Civil society in Moldova is not supported by authorities

The dependence on foreign backers is the most serious problem of Moldovan civil society. The nongovernmental organizations 90% depend on financing from abroad. Even if the state sees a partner for discussions in the NGOs, the authorities do not have developed internal mechanisms for financing and ensuring incomes for public associations. The opinion was stated by the director of the Resource Center for Human Rights (CReDO) Sergiu Ostaf.

Civil Society Strategy suggests solutions

According to Sergiu Ostaf, the Civil Society Strategy for 2012-2015, which was adopted by Parliament, gives answers to the problems faced by civil society. It proposes three definite steps that should be implemented. The first step refers to licensing. When the organizations are licensed to provide certain services, for complying with certain standards for organizing social services, they will gain access to certain financing programs implemented by the public authorities and will compete with the private sector. For the time being, such a modality does not exit, but we hope that it will be created. Another action is to channel a part of the taxes paid by the people (2%) to a certain organization. Every person will be able to direct a part of the tax paid to the state to the organizations that, according to them, perform socially useful and important activities. The third action is the institution of social entrepreneurship for certain groups of people. Thus, the vulnerable persons with disabilities or from socially deprived groups will be able to perform certain activities to generate lower, insignificant incomes, but which are necessary for survival.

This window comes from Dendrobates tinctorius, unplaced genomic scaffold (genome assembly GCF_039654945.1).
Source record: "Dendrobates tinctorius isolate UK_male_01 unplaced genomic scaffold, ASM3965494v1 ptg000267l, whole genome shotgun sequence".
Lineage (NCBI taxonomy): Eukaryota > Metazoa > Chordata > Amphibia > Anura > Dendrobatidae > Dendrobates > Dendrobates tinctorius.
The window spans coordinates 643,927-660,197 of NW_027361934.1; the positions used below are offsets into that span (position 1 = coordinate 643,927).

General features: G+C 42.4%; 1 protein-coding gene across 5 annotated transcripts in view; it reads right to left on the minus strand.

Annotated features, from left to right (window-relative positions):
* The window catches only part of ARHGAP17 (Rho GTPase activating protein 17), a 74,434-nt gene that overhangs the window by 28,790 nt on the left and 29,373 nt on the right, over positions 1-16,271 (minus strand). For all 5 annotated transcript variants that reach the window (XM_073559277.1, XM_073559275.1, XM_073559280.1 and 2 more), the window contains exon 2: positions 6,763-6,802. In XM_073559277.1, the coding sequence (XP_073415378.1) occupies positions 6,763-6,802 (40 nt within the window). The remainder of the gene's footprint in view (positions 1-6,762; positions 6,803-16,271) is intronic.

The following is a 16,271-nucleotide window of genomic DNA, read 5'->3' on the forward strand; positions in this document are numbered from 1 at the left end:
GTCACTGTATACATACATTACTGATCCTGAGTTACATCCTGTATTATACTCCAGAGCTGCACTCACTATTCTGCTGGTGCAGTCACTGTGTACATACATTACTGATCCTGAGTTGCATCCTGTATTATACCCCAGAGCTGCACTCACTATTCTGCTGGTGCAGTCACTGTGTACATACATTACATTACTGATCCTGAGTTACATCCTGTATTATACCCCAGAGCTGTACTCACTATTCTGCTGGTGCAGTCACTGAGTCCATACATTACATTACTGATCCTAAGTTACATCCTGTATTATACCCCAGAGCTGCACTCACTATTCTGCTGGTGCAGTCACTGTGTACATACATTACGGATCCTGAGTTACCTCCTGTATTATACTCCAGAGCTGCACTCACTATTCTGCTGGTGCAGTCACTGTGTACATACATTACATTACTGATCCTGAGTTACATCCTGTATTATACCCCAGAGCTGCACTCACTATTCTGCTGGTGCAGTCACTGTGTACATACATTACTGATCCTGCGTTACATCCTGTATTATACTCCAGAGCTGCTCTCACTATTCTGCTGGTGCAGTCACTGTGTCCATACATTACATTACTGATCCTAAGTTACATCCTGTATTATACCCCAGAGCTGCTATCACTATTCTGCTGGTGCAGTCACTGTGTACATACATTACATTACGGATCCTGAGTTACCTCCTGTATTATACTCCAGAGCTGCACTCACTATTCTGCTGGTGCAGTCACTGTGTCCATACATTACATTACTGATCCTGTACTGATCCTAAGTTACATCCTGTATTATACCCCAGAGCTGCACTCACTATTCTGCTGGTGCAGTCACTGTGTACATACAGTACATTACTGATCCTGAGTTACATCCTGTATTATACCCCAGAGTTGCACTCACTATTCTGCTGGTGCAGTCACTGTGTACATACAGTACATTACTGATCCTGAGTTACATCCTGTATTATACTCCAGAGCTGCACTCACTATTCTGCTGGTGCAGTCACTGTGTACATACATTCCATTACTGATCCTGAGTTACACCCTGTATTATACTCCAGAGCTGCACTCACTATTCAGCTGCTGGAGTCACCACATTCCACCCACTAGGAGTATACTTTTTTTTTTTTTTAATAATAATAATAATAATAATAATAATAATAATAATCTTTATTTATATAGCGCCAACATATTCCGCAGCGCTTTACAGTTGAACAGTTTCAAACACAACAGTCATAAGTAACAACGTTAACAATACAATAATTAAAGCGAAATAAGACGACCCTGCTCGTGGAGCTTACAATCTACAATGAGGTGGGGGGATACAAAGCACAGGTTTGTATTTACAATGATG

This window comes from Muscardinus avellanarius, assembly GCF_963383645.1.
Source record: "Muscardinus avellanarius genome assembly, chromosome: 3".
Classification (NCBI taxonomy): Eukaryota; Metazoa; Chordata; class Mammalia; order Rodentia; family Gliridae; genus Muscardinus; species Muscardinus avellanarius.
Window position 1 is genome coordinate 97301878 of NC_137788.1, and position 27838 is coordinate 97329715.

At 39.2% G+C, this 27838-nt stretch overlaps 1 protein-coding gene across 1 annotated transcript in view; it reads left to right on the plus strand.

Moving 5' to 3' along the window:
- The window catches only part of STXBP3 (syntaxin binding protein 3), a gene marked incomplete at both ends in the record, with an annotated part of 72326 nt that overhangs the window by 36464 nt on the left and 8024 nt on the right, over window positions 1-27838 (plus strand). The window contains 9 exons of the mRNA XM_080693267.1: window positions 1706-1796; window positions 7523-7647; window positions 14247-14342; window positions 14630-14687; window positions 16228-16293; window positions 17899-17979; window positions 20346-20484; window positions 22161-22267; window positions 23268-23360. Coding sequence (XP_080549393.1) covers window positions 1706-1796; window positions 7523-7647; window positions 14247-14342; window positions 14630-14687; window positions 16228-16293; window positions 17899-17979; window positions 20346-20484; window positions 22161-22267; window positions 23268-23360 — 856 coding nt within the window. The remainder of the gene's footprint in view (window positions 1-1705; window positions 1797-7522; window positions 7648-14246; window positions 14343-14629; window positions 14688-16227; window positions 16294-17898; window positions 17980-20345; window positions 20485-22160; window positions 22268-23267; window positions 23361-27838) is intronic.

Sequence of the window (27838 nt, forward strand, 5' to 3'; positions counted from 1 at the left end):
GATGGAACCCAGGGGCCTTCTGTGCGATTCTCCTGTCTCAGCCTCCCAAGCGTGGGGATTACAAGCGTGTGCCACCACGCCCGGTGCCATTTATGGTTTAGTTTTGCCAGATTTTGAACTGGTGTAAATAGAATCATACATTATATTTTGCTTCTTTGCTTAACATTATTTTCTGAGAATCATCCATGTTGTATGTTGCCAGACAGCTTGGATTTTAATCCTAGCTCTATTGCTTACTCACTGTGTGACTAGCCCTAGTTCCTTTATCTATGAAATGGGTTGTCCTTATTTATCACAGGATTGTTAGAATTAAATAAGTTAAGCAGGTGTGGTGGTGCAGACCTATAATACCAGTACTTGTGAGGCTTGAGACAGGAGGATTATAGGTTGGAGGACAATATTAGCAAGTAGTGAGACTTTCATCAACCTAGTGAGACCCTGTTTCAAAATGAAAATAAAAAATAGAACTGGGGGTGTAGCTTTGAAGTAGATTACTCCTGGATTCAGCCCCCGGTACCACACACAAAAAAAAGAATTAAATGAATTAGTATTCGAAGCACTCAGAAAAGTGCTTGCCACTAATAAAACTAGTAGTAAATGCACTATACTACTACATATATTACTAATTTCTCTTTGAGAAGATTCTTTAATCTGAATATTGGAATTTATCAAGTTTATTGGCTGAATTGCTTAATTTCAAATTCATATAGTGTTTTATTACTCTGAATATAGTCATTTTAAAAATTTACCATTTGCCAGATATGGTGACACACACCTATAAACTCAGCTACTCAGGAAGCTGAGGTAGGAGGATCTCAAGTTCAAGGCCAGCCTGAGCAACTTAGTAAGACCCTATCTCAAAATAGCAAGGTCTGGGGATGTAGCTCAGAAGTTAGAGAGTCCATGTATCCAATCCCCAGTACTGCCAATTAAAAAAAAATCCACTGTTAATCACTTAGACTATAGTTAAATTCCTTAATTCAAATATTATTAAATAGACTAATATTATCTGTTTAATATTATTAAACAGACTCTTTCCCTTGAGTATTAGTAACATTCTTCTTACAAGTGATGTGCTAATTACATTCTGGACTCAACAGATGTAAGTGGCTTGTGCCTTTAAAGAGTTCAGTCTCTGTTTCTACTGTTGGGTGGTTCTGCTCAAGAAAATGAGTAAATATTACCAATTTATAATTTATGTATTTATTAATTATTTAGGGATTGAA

Civil society experiences problems in the area of internal financing, but Moldova made considerable progress in ensuring the participation and transparency in decision-making, compared with Ukraine and Russia. “Problems are still encountered here as regards involvement of civil society at local level and, sometimes, at central level. There are situations when the decisions are taken very quickly, without preliminary examination. Many decisions taken by the ministries and local public authorities are not made public. The participation, openness and transparency remain topical problems even if Moldova made visible progress in this respect,” said the CReDO director.

Another problem of civil society in Moldova, according to Sergiu Ostaf, is the passivity of the organizations. They do not become involved in solving their own problems. The participation can be stimulated by giving preference to persons who become involved in volunteer activities. The Civil Society Strategy envisions a mechanism by which the public utility organizations will be able to get involved in volunteer activities, regardless of age and status. “The implementation of the Civil Society Strategy depends a lot on the ministries and the Government, but not much progress was yet made. There is yet a period before it will come into force and we hope that when the political crisis is solved, we will achieve greater results. The strategy creates mechanisms for strengthening civil society and recognizes its role and importance in the process of developing society at different levels,” said Sergiu Ostaf.